And then note that the rockets (five which got shot down by the Syrians, with only three making it through) came from Israel. Why Israel? Because the Russians had warned the US that they knew the fake chemical weapons provocation was being organized as a pretext to launch a rocket attack, and that they were going to shoot not just at the rockets but also at those who launch them.
Therefore, Americans decided that it would be too risky to launch the attack from navy ships, and instead asked the Israelis to do the honor of lobbing a few missiles at a remote airbase in Syria, correctly thinking that the Russians wouldn’t immediately retaliate against Israel if no Russians would hurt, and knowing that there would be no Russians at that airbase during their attack. This is, on the one hand, quite pathetic, but on the other it shows that the Americans are still capable of a modicum of rational thought.
This, then, is the strange period of history we are going through. The US is lying nonstop (since truth is not on its side) while pretending to still be dangerous by committing wanton acts of mass murder (small-scale ones, which it can be sure to carry out with impunity).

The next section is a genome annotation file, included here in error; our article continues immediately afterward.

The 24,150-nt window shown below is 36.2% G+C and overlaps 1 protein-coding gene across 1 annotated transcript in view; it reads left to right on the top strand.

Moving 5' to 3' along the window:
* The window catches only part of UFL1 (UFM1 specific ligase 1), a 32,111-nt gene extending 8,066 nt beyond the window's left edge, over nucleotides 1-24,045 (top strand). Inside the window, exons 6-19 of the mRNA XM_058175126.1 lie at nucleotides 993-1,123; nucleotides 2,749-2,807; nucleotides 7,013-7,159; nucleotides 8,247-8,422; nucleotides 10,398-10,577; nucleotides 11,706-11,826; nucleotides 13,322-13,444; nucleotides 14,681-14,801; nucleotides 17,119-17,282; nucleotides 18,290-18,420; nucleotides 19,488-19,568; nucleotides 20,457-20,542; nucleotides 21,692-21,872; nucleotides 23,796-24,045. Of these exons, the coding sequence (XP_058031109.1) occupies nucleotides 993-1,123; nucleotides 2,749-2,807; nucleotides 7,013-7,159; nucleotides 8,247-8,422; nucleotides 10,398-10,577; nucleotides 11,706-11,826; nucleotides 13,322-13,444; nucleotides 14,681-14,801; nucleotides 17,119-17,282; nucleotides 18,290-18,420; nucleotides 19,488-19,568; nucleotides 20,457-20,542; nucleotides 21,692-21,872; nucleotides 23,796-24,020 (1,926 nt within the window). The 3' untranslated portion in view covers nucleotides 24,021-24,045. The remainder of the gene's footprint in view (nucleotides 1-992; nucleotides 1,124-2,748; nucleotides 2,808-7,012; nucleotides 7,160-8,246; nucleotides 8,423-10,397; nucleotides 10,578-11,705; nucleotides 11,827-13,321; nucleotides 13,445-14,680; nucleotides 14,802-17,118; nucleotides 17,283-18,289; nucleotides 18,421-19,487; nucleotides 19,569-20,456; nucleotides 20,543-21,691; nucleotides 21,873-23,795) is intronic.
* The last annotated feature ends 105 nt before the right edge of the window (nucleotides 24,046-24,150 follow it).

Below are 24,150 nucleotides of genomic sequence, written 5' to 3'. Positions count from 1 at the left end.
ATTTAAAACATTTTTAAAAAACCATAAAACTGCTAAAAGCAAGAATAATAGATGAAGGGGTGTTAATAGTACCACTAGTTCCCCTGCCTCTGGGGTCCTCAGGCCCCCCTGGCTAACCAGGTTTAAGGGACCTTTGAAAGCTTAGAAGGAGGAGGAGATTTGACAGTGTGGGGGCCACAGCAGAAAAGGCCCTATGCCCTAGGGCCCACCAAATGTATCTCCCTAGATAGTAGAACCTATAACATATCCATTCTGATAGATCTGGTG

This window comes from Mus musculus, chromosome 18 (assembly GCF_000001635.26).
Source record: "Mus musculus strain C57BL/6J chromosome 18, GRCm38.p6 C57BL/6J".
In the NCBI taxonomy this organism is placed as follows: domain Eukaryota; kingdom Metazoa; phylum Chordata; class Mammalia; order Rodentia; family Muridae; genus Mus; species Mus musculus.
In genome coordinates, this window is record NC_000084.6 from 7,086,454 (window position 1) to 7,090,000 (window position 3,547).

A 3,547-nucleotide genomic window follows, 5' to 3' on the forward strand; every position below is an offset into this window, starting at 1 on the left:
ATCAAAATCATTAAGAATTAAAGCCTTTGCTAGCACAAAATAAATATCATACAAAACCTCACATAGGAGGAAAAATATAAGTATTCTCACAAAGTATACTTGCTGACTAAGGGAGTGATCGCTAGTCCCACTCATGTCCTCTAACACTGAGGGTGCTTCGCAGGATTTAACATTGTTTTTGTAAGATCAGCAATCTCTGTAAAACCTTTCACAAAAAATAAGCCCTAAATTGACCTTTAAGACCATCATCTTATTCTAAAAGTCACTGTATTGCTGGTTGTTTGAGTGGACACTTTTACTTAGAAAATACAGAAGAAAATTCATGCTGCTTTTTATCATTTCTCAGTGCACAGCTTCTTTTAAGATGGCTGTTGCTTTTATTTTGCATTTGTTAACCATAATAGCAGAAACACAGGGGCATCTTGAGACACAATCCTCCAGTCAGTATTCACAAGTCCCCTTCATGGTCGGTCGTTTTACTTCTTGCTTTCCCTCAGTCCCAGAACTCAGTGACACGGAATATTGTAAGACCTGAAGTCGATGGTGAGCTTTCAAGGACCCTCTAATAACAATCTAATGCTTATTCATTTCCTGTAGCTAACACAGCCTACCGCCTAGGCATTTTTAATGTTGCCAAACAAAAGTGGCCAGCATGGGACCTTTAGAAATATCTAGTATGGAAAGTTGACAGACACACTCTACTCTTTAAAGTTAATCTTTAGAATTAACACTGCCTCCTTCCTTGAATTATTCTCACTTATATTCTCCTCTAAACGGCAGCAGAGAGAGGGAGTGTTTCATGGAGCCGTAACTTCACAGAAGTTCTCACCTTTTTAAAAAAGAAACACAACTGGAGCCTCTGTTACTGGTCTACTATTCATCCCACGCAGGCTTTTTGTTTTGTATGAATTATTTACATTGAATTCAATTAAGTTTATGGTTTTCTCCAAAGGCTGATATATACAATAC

Meanwhile, both national suicide (via large-scale war) and the decision to shut down the whole imperial project remain politically impossible. How long this strange, unstable period of murderous nonsense can persist isn’t known—your guess is as good as mine—but it obviously can’t go on for ages.
Give it a few years, or less.
Jonas E. Alexis has degrees in mathematics and philosophy. He studied education at the graduate level. His main interests include U.S. foreign policy, the history of the Israel/Palestine conflict, and the history of ideas. He is the author of the book, Kevin MacDonald’s Metaphysical Failure: A Philosophical, Historical, and Moral Critique of Evolutionary Psychology, Sociobiology, and Identity Politics. He teaches mathematics in South Korea.